August 29, 2017

If There Was Ever A Moment…

If there was ever a moment for unity and peace to prevail, that moment is now.

As I write this, the states of Texas and Louisiana are experiencing a natural disaster of epic proportions. Hurricane Harvey made landfall on Friday evening, August 25th, as a Cat 4 hurricane in Rockport, Texas, which was decimated, along with nearby coastal towns like Port Aransas. Today, five days later, Harvey’s historic tale of devastation continues. It will be another several days before tropical storm Harvey ultimately dissolves, likely around New Orleans. But, it will be a long time before Harvey’s story ends.

After making initial landfall at Rockport, Harvey quickly downgraded to a Cat 1 hurricane. As it stretched further inland towards Victoria and beyond, within 24 hours, Harvey was further downgraded to a tropical storm. However, this does not mean Harvey’s potential for destruction weakened. Harvey continued wreaking havoc, reaching as far away as San Antonio and Austin, leaving record rain totals, emergency flooding conditions and billions in property damages in its wake. But, Harvey was only getting started.

“Houston, We Have A Problem!”

Harvey continued its devastating journey, northeast along the Texas Gulf Coast shoreline, ravaging town after town all the way up the coastline to Galveston and Houston, bringing catastrophic damage with it, every tragic mile of its trek. Along its path, many friends and family from Rockport on up into Houston were losing their homes and being evacuated. Starting Saturday, the national news primarily focused on the crisis conditions in Houston, our nation’s 4th largest city. Large swaths of area throughout Houston and surrounding counties, an area equivalent in size to the state of Connecticut, are underwater.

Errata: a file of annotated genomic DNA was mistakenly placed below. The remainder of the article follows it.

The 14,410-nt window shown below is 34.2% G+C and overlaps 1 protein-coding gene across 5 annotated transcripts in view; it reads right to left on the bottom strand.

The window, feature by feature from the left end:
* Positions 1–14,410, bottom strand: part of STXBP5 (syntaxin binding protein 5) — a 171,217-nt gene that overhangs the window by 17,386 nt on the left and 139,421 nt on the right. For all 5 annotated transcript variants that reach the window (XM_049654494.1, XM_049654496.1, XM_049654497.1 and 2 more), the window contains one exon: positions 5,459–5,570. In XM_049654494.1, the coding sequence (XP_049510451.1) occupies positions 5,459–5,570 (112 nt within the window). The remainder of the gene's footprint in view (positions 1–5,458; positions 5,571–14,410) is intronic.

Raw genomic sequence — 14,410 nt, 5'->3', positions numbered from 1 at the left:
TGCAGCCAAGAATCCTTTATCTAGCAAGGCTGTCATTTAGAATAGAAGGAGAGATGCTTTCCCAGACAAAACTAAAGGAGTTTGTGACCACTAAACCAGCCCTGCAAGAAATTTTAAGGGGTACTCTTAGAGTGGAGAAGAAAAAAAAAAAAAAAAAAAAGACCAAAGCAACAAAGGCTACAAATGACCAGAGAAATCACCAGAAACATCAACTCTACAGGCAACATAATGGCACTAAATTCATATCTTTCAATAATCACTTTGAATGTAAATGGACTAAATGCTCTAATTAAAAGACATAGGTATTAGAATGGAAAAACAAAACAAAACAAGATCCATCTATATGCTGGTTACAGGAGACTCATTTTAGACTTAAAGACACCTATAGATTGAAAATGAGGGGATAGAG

Houston, which is only 80 feet above sea level, is a town built on a system of bayous and reservoirs. These are prone to flood in much less threatening conditions than Harvey wields, and reports are circulating that some of them may not hold, which would further exacerbate the crisis. At this moment, Harvey has already dumped more than 50 total inches of rain in the last 72 hours in Houston alone, breaking the previous record for Houston, which was wrought by Tropical Storm Amelia in 1978. So far, the volume of rain that Harvey has mercilessly dropped across Texas and Louisiana is in the trillions and trillions of gallons, reportedly enough water to fill every NFL and Division I College stadium in America…100 times over! And, the onslaught continues.

Harvey, What Have You Wrought?

The physical destruction and human suffering that Harvey’s savage winds and torrential rains are wreaking is profoundly heartbreaking. An untold number of people have been displaced from their homes in order to escape the dangers of unprecedented rising water. The scope is so large that governmental services cannot keep up, and officials have enlisted the public to assist in rescue efforts.